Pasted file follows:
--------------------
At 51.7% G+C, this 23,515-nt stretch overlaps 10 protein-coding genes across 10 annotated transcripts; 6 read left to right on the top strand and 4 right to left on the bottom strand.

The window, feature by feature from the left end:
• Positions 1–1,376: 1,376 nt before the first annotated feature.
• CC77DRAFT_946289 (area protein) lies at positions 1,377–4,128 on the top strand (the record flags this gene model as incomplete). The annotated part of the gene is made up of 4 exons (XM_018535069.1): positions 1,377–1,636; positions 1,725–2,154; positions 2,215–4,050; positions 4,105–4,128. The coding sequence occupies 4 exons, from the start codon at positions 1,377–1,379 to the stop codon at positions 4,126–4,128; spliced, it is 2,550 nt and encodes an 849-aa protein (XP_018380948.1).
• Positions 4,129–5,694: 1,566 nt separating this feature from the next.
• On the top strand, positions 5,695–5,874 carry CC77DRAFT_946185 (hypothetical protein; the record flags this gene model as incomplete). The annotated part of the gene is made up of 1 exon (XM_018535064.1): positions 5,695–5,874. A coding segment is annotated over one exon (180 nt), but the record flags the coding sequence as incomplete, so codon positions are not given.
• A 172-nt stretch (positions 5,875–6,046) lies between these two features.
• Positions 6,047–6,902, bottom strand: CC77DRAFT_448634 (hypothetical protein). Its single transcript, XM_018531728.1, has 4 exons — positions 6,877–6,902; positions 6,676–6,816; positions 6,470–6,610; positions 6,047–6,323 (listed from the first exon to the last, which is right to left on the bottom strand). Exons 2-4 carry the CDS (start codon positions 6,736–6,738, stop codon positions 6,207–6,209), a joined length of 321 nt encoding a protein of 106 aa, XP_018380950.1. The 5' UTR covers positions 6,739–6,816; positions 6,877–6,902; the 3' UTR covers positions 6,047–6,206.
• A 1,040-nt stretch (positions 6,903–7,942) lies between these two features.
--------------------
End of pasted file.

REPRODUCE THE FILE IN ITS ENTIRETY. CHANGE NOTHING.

At 51.7% G+C, this 23,515-nt stretch overlaps 10 protein-coding genes across 10 annotated transcripts; 6 read left to right on the top strand and 4 right to left on the bottom strand.

The window, feature by feature from the left end:
• Positions 1–1,376: 1,376 nt before the first annotated feature.
• CC77DRAFT_946289 (area protein) lies at positions 1,377–4,128 on the top strand (the record flags this gene model as incomplete). The annotated part of the gene is made up of 4 exons (XM_018535069.1): positions 1,377–1,636; positions 1,725–2,154; positions 2,215–4,050; positions 4,105–4,128. The coding sequence occupies 4 exons, from the start codon at positions 1,377–1,379 to the stop codon at positions 4,126–4,128; spliced, it is 2,550 nt and encodes an 849-aa protein (XP_018380948.1).
• Positions 4,129–5,694: 1,566 nt separating this feature from the next.
• On the top strand, positions 5,695–5,874 carry CC77DRAFT_946185 (hypothetical protein; the record flags this gene model as incomplete). The annotated part of the gene is made up of 1 exon (XM_018535064.1): positions 5,695–5,874. A coding segment is annotated over one exon (180 nt), but the record flags the coding sequence as incomplete, so codon positions are not given.
• A 172-nt stretch (positions 5,875–6,046) lies between these two features.
• Positions 6,047–6,902, bottom strand: CC77DRAFT_448634 (hypothetical protein). Its single transcript, XM_018531728.1, has 4 exons — positions 6,877–6,902; positions 6,676–6,816; positions 6,470–6,610; positions 6,047–6,323 (listed from the first exon to the last, which is right to left on the bottom strand). Exons 2-4 carry the CDS (start codon positions 6,736–6,738, stop codon positions 6,207–6,209), a joined length of 321 nt encoding a protein of 106 aa, XP_018380950.1. The 5' UTR covers positions 6,739–6,816; positions 6,877–6,902; the 3' UTR covers positions 6,047–6,206.
• A 1,040-nt stretch (positions 6,903–7,942) lies between these two features.